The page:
Both my parents are engineers. When I was little, there were usually many half-opened computers and other gadgets scattered across the floor of my parents’ office. Sometimes, I would sit with a screwdriver and open one myself. I guess I just got hooked on the feeling of taking something apart to see how it works. It was like uncovering a secret between me and the machine.
When I was in high school, I joined a robotics team and enrolled in an introductory course in computer programming, which further fueled my love for creating new things. Putting my experiences at home and school together, I decided I would study engineering. In college, I learned that I could build my own computers and machines. It completely blew my mind. I knew I had to become a Computer Engineer.
I have a bachelor’s degree in Computer Engineering from Lehigh University. My degree included Electrical Engineering and Computer Science coursework. I’m proud to have graduated with high honors in a major that I found, at times, pretty challenging. For my senior design project, I built an intelligent smart phone app, which allowed you to take a picture of a food and then using artificial intelligence, could tell you what type of food it is. I also interned at a few companies, including IBM, Lockheed Martin, and Raytheon BBN Technologies. Some of my favorite experiences working as an intern included doing research into artificial intelligence and cyber security.
Looking back, my favorite project that I’ve completed during my career was a college project where I designed the hardware for a computer’s central processing unit (CPU). A CPU, or processor, is the brain of a computer. It makes decisions and instructs the other components of the machine on what to do. I was very proud of this project because it felt like the final culmination of my knowledge in Computer Engineering. From the 1’s and 0’s running through a circuit to finally opening up a webpage, I felt like I could see the process from beginning to end. That was pretty awesome for me.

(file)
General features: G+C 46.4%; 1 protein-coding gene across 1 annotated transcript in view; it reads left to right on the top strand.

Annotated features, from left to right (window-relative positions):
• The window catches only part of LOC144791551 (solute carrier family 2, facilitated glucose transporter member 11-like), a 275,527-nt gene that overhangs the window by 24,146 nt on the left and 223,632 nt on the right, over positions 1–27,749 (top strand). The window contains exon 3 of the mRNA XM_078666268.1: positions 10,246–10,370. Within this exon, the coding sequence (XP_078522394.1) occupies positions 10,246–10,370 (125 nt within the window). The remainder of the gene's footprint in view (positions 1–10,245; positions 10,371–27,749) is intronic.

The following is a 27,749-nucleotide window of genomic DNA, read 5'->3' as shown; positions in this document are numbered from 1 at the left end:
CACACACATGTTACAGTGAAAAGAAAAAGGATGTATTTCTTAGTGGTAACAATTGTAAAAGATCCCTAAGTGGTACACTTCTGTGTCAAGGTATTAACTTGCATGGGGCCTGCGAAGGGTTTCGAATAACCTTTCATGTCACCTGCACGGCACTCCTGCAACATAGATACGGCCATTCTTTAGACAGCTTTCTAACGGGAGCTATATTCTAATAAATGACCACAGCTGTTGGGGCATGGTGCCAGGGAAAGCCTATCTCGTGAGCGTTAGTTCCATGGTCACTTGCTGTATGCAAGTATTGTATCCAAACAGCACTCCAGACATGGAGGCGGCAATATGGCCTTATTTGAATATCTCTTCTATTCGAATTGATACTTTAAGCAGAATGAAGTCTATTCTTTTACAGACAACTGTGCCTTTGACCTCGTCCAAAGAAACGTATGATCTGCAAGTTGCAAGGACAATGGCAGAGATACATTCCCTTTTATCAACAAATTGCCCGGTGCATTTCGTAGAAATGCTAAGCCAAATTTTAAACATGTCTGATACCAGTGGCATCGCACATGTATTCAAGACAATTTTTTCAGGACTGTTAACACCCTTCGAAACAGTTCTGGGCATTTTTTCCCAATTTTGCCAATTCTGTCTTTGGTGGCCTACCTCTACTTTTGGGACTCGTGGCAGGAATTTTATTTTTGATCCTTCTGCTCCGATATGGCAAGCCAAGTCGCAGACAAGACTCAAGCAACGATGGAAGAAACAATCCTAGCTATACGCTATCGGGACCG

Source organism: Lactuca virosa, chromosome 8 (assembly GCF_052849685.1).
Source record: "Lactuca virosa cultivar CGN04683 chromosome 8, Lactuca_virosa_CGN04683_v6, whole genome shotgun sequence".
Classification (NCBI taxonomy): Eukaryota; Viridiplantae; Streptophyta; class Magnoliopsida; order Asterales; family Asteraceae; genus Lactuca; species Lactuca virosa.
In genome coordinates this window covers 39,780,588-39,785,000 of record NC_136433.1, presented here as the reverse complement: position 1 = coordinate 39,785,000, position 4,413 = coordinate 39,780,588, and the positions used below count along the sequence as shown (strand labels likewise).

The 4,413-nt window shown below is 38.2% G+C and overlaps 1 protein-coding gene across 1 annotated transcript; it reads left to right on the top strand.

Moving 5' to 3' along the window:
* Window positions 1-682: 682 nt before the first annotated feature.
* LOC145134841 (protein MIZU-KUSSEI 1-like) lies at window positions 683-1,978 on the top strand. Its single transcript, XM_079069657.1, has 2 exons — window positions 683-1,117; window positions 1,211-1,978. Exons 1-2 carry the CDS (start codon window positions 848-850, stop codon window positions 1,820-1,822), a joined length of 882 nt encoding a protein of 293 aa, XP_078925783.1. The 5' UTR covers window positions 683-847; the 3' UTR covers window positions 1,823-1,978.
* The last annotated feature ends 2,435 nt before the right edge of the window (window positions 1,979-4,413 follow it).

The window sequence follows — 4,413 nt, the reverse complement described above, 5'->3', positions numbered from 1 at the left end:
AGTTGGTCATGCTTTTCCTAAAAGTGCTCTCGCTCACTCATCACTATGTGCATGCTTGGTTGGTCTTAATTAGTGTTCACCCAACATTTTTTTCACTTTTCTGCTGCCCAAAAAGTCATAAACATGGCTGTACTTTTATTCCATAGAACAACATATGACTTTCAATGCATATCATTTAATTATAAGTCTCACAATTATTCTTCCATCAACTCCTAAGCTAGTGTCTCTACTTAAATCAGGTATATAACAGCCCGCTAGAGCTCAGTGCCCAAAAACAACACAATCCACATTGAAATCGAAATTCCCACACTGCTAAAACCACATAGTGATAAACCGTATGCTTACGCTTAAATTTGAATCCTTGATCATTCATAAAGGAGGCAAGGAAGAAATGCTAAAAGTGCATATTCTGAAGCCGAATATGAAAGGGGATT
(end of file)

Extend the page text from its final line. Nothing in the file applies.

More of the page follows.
Currently, I work in the field of Computer Engineering as a Firmware Engineer at HP. I develop features that connect printers to the Cloud. In modern computing, connecting devices to the Cloud allows them to make more complicated decisions while staying lightweight for users. My team works in research and development (R&D), which is exciting because we bring ideas into reality. Sometimes, the projects we work on are just experiments into new technology, and sometimes, they are fully developed features. The results of these projects get used by millions of customers.
The field of Computer Engineering lies in the intersection between electrical and software systems. Likewise, I use my skills in both Electrical and Software Engineering every day at my job. Most of my days include writing new functions as code for the printer, testing them on hardware, and fixing bugs that may come up. Additionally, I will often meet with other engineers to discuss progress in our current projects, design decisions, and stumbling blocks we might have.
My favorite thing about working as a Computer Engineer is the opportunity to constantly learn. There are always new technologies to explore. Also, science and engineering are constantly advancing. Even in a field that you might have worked in for decades, you will never stop learning. I’m excited that I work in a career that will never stop surprising me.
My advice for girls and other young students interested in engineering is that all engineers find engineering challenging. If they don’t, they will at some point in their lives come across a problem that isn’t so easy to solve. Don’t panic. Sometimes it’s easy to be daunted and think “I can’t do this…” However, in my experience, just a little extra confidence and persistence is often what ultimately gets you through. Trust that you will get to the end, one way or another. Also, don’t be afraid to ask for help.
About the Author
This interview was compiled by SWENext Programs Committee Publications work group member Kristine Loh. Kristine is a PhD student in Chemical Engineering at the University of Minnesota – Twin Cities and the “Day in the Life” reporter for the high school SWENext newsletter. She graduated from Drexel University in 2020 with her bachelor’s in Chemical Engineering and her master’s in Materials Science and Engineering.